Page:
- Barrier Aesthetics
- Blue Star Memorial Highways
- Classified Landscaped Freeways
- Community ID
- Context Sensitive Solutions
- Erosion Control Toolbox
- Gateway Monuments
- Main Streets
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- New Product Review
- Policy and Procedures
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Erosion Control Toolbox
To Combine Specifications
Planning & Design
Improve Soil Health
- Soil Rehabilitation
- Local Topsoil
- Imported Topsoil
- Roughen Soil Surface
- Stepped Slopes
- Contour Grading and Slope Rounding
- Decompact Soil
- Incorporate Materials
Improve Soil Health & Provide Cover
Short Term Cover
Long Term Cover
Steep Slope Techniques
- Stepped Slope
- Cellular Confinement
- RECP Flap
- RECP Flap with Brush Layering
- RECP Wrap
- Soil Filled RSP
- Wire Blanket
- Wire Mesh Confinement
- Plant Selection
- TransPlant Application
- Noxious and Invasive Species
- Drill Seed
- Dry Seed
- Native Grass Sod
- Brush Layering
Low Impact Development
- Sidewalk Stormwater Planter
- Sidewalk Stormwater Tree Trench
- Parking Stormwater Planters
- Permeable Paving
- Additional Resources
What is This Treatment?
Straw is typically combined with Hydroseeding to protect slopes from erosion. Straw is fastened in place either by punching it into the soil with a sheepsfoot-roller, or by gluing it to the soil surface by covering it with Hydromulch.
When to Use This Treatment:
- Use for excavation (cut) and embankment (fill) slopes and other disturbed soil areas.
- Typically used to treat disturbed areas larger than 0.5 acres. Consider using Dry Seeding to hand-seed areas less than 0.5 acres.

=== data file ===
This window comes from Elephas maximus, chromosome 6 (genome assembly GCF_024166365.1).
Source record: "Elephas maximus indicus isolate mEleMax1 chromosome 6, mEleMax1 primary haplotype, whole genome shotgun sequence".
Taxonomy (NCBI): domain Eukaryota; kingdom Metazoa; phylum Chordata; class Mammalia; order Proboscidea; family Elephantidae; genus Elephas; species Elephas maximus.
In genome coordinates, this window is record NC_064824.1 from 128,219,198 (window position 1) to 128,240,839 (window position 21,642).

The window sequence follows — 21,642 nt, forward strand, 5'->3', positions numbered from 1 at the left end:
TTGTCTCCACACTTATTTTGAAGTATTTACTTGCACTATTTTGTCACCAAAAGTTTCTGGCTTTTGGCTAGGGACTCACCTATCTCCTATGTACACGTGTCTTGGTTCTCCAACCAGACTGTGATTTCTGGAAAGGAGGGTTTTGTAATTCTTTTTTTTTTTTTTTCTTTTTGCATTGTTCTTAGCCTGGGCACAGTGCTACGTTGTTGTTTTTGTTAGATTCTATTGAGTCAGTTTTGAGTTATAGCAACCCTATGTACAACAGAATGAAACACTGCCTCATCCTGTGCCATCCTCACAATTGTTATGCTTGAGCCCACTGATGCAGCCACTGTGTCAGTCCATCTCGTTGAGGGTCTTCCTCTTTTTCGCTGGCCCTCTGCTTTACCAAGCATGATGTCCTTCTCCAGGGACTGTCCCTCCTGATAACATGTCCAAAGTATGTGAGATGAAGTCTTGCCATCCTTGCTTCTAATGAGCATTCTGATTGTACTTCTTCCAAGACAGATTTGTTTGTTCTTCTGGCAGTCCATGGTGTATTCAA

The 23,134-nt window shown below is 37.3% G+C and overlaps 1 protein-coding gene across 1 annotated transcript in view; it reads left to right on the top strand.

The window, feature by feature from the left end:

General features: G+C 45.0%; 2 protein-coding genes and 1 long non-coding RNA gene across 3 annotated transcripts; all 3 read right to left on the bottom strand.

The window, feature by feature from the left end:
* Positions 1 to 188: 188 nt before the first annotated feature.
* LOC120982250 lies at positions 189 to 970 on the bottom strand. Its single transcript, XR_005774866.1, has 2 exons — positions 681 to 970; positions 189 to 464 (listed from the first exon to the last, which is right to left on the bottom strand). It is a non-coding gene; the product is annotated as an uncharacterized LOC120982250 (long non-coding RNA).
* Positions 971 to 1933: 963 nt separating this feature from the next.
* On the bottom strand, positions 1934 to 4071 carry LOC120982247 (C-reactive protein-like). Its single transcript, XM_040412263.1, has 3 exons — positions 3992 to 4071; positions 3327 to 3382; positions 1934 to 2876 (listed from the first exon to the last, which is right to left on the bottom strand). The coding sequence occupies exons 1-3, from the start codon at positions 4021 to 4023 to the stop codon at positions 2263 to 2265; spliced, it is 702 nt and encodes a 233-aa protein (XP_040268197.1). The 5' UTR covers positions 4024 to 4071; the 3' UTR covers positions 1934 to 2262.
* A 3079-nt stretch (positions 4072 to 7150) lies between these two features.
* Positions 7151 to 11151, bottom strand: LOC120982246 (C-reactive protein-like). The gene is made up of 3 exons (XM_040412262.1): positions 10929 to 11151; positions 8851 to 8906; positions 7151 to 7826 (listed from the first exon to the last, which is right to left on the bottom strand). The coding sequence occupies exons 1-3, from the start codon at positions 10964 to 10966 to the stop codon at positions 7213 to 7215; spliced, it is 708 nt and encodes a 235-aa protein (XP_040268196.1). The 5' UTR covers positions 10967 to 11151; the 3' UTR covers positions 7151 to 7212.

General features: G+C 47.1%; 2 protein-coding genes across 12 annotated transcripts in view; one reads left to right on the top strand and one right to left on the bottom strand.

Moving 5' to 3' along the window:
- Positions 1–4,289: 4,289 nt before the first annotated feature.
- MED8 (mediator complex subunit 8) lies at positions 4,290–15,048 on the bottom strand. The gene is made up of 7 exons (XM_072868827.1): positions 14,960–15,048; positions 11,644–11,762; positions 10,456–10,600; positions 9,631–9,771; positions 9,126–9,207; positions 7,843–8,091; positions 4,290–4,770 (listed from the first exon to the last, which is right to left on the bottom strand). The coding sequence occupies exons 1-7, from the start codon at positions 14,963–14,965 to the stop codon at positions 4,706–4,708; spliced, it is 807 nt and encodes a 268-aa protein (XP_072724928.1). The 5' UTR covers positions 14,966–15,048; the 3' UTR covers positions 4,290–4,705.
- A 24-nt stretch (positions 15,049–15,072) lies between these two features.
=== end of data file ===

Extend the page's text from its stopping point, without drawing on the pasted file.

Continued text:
Immediate protection from surface erosion due to raindrop impact.
- Helps conserve soil moisture.
- Conforms closely to the soil surface which may result in less erosion due to surface rilling.
Vegetation provided by seed provides long-term control of erosion.
If local air quality constraints due to straw blowing may be an issue, consider specifying Bonded Fiber Matrix.
- Applied straw may contain up to 15 pounds of weed seed per ton.
Consider Using With:
To effectively treat sites with poor soils (compacted, nutrient depleted, or poorly draining), consider combining this treatment with:
- 2010 Standard Specifications (See Section 21-1.02I and 21-1.03H Straw)
- 2010 Revised Standard Specifications (RSS)
Plans and Details:
Example of how to specify the use of Straw on the project plans:
- Click here to view current awarded bid prices for Straw.
- Use BEES code 210420 Straw.
- H. Dana Bowers, et al. 1947. Erosion Control on California State Highways
- California Department of Transportation, "TransPlant Seed and Plant Selection Tool", August 2009.
- California Department of Transportation, "Roadside Erosion Control Management Study (RECM)", May 2008.
- California Department of Transportation, "Effective Planting Techniques to Minimize Erosion", January 2004.
- David Steinfield, Scott Riley, Kim Wilkinson, Thomas D. Landis, Lee Riley, et al. 2007. "Roadside Revegetation, An Integrated Approach to Establishing Native Plants" Accessed 2009-07-16
- Michael Hogan, 2009. "Sediment Source Control Handbook, An Adaptive Approach to Restoration of Disturbed Areas" Accessed 2009-07-16.
- Dirt Time "Straw Types" Video from watchyourdirt.com